Zarina Khan

Senior Advocacy Advisor | ActionAid UK

 CV IN BREIF   EDUCATION:  BA HISTORY AT   DURHAM UNIVERSITY     PREVIOUSLY WORKED AT:  ADVOCACY ASSISTANT AT   WOMANKIND WORLDWIDE   | ADVOCACY OFFICER AT   SAFERWORLD   | POLICY & ADVOCACY OFFICER AT   INTERNATIONAL RESCUE COMMITTEE   | DIRECTOR AT   GENDER ACTION FOR PEACE AND SECURITY (GAPS)     LANGUAGES SPOKEN:  ENGLISH  FIND ZARINA KHAN ONLINE:   LINKEDIN  ,   TWITTER     EXCLUSIVE INTERVIEW BY    DONA BOUOUD   , 5 JUNE 2018

CV IN BREIF

EDUCATION: BA HISTORY AT DURHAM UNIVERSITY

PREVIOUSLY WORKED AT: ADVOCACY ASSISTANT AT WOMANKIND WORLDWIDE | ADVOCACY OFFICER AT SAFERWORLD | POLICY & ADVOCACY OFFICER AT INTERNATIONAL RESCUE COMMITTEE | DIRECTOR AT GENDER ACTION FOR PEACE AND SECURITY (GAPS)

LANGUAGES SPOKEN: ENGLISH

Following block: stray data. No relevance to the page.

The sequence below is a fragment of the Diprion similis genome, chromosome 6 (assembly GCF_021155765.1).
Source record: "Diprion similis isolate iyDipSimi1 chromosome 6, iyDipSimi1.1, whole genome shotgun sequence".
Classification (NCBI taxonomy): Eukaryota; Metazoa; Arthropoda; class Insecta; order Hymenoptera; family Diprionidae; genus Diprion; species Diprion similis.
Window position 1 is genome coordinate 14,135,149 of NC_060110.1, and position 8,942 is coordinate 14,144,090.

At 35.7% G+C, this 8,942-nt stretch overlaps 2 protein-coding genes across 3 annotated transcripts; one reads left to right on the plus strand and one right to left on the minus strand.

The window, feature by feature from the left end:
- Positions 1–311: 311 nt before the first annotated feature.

FIND ZARINA KHAN ONLINE: LINKEDIN, TWITTER

EXCLUSIVE INTERVIEW BY DONA BOUOUD, 5 JUNE 2018

What does a typical day at work look like?

I recently started a new role as a Senior Advocacy Advisor at ActionAid UK, so I am still getting a sense of what the typical day is going to look like. ActionAid is an international non-governmental organisation (NGO) and it has recently restructured to implement a new strategy called “Together, with Women and Girls” to work with women and girls on development and humanitarian projects.
I have worked with women’s rights organisations in the past, so I know how significant it is for an organisation as big as ActionAid to aim to become a feminist one. It has implications for everything, including recruitment, supply chains, management processes, communications and advocacy.

At the moment I’m preparing for the upcoming humanitarian affairs segment of the UN Economic and Social Affairs Council (ECOSOC) as well as a finalising a report assessing the extent to which the international humanitarian sector has reformed itself over the past two years. We are looking at women’s participation in humanitarian response, and cash in  emergency relief. It is really exciting for me because it has been a while since I have worked on humanitarian issues specifically.

What changes have you noticed since the beginning of your career regarding the integration of gender equality in foreign policy?